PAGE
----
With over 3 million preorders and the record for the most-viewed video in 24 hours on Youtube for their “Boy With Luv” music video, K-pop boy band BTS’s “Map of The Soul: Persona” has once again proven that music has no language barrier.
The first song of their album, “Intro : Persona,” references Swiss psychiatrist Carl Jung’s human psyche archetypes and continues BTS’s conversation of individuality and self-love: the lifelong journey we all go through of meeting, understanding and ultimately loving one’s self.
In “Intro : Persona,” leader and rapper Kim Nam-joon asks himself the question: “Who am I?” when revisiting all the personas he has accumulated while sampling the band’s 2014 track “Intro: Skool Luv Affair.”
Describing a process that will take his whole life, he raps “The me who I want to be, the me who people want, the me who I love, the me who I create.”
These lyrics are the map of his soul and not something he is ashamed of anymore.
The track, “A Poem for Small Things (Boy With Luv),” sung in Korean, revisits BTS’s stance on love from their 2014 track, “Boy in Luv.” In the past, they naively sang about teenage love, tainted by societal standards and their own insecurities.
“Boy With Luv,” on the contrary, features the band’s long-time friend Halsey and shows the growth of their perspective on love.
A rare occurrence, a Western artist accommodates to their counterpart on a collaboration and performs in a different language. Halsey not only learned the choreography for the music video, but she also sang in Korean for the streaming version of the song. It happens again in “Make It Right,” a song co-created by Ed Sheeran. The British singer leaves both his music hiatus and comfort zone, and he provides backing vocals in Korean.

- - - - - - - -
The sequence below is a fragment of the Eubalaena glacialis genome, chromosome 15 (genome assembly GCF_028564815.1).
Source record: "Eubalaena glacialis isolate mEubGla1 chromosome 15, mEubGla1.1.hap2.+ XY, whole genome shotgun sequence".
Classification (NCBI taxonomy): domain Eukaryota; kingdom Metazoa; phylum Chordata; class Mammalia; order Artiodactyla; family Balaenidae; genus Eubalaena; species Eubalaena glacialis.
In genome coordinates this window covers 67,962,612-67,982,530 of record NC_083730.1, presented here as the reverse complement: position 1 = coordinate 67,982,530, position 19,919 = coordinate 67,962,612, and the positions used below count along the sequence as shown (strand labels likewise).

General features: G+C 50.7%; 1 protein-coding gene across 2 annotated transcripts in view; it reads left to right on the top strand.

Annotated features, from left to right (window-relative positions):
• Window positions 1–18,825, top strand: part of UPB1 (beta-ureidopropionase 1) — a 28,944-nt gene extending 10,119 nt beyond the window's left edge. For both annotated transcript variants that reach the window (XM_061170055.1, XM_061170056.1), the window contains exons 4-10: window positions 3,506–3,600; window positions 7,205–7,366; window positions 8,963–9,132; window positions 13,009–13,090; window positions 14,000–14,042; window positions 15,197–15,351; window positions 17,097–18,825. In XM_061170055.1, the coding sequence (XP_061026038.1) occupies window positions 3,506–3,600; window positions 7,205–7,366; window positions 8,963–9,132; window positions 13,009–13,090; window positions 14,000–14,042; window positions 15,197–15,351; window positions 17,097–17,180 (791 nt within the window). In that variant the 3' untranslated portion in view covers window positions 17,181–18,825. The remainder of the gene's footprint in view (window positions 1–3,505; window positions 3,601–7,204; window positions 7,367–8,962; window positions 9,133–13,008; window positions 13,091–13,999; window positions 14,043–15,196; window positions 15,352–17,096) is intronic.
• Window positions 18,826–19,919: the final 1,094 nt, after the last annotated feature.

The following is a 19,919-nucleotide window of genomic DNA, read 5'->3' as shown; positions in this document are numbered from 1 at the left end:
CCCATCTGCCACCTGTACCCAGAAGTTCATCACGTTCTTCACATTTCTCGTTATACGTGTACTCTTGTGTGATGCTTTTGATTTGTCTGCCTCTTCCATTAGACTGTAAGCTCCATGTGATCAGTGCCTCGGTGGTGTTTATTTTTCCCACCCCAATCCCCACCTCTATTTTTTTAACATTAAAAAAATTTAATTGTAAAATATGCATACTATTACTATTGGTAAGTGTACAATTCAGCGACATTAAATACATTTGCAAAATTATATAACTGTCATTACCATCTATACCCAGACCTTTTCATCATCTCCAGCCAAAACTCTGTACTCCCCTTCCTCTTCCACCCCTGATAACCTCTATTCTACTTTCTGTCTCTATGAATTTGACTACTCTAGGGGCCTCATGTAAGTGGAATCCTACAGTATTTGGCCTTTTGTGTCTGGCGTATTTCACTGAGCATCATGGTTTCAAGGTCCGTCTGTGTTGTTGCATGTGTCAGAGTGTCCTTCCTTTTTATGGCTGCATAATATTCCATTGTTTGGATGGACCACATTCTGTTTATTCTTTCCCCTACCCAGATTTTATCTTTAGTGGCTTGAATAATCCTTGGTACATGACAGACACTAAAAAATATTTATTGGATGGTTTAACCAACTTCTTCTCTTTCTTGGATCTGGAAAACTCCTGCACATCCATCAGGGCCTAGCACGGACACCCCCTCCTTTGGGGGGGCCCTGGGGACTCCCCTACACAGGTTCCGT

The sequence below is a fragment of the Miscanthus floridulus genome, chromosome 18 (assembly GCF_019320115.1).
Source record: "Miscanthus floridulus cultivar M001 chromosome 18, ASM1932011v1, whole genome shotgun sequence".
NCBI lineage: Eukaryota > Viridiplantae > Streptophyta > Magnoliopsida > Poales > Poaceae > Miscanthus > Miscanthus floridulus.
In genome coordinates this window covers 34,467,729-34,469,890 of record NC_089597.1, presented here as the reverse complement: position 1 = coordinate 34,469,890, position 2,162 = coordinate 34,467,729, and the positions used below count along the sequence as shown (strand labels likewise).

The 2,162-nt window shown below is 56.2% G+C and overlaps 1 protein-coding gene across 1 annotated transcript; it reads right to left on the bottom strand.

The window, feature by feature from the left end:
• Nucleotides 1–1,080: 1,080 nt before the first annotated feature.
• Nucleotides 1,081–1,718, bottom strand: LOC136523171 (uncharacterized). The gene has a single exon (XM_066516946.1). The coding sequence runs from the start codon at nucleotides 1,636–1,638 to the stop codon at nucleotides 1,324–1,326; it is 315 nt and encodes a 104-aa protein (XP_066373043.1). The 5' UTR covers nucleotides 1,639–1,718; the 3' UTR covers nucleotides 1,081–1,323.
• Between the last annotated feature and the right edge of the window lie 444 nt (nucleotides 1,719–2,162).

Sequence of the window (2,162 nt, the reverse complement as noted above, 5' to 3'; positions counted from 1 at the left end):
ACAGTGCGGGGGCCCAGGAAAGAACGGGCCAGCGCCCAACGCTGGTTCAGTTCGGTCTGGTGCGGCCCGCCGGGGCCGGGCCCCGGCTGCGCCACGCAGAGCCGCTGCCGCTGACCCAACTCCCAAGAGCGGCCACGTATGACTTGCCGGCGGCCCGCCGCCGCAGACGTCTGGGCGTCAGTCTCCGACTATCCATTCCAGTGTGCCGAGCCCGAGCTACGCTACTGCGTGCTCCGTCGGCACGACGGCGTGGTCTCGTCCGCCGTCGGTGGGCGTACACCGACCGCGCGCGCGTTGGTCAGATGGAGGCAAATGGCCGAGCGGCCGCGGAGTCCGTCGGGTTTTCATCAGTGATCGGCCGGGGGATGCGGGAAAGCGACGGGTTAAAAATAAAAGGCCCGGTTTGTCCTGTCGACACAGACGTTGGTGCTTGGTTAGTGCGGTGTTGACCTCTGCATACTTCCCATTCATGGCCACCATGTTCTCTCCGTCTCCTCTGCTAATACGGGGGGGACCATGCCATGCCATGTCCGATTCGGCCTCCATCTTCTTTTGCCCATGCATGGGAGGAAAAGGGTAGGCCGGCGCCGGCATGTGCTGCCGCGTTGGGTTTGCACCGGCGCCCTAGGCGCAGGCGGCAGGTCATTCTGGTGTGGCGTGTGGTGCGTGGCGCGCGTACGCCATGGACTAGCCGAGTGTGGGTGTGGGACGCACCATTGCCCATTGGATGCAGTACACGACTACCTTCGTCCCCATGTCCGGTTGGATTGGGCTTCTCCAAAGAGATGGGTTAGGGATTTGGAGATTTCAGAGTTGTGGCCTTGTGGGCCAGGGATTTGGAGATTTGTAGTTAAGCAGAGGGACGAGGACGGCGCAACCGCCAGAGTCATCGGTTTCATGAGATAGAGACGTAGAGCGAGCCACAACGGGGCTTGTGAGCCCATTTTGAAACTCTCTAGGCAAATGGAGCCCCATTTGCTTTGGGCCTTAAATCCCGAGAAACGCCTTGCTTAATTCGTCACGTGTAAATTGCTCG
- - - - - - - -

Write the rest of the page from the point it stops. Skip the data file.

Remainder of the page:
“HOME,” an in-house produced song, tells their story like only BTS and their loyal fans can appreciate. Revisiting past lyrics from their debut album’s lead single, “No More Dream,” rapper Min Yoongi, realizes that the “bigs cars, big house, big rings” he dreamed of make him feel empty. He also acknowledges those “who recognized me who had nothing” as they find what makes them feel rich.
The closing song, “Dionysus,” is, once more, an example that BTS can own the most cliché of riffs and make it their brand (Listen to “I’m Fine” and “Best of Me” for reference). The song’s almost comical, rock energy and their newfound confidence in their artistry will make this track a monster of a live performance on their upcoming stadium tour, “Speak Yourself.”
BTS seems to have figured out how to handle the immense support from their fanbase, or ARMY, by making it their strength.
For this album, rather than focusing on the immense pressure they face as the most impressive cultural phenomenon to date, they focused on their relationship with those who support them and their journey toward discovering the maps of their souls.
Ultimately, “Persona” shares the journey these seven men are taking, figuring out who they are as individuals and as artists.
Appropriately, Jung once wrote, “Who looks outside, dreams; Who looks inside, awakes.”